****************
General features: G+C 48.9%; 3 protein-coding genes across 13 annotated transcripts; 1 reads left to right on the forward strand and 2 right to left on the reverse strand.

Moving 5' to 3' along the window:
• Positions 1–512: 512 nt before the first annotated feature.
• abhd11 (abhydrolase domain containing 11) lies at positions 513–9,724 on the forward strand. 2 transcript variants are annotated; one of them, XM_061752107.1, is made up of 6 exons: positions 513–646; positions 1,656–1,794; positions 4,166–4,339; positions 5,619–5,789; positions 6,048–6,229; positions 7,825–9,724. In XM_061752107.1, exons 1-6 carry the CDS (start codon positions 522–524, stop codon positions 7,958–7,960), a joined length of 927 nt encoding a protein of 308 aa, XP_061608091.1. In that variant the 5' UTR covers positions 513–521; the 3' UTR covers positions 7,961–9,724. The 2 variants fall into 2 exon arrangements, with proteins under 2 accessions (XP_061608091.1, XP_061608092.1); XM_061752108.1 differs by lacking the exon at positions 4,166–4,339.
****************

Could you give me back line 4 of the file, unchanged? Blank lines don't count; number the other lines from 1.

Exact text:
• abhd11 (abhydrolase domain containing 11) lies at positions 513–9,724 on the forward strand. 2 transcript variants are annotated; one of them, XM_061752107.1, is made up of 6 exons: positions 513–646; positions 1,656–1,794; positions 4,166–4,339; positions 5,619–5,789; positions 6,048–6,229; positions 7,825–9,724. In XM_061752107.1, exons 1-6 carry the CDS (start codon positions 522–524, stop codon positions 7,958–7,960), a joined length of 927 nt encoding a protein of 308 aa, XP_061608091.1. In that variant the 5' UTR covers positions 513–521; the 3' UTR covers positions 7,961–9,724. The 2 variants fall into 2 exon arrangements, with proteins under 2 accessions (XP_061608091.1, XP_061608092.1); XM_061752108.1 differs by lacking the exon at positions 4,166–4,339.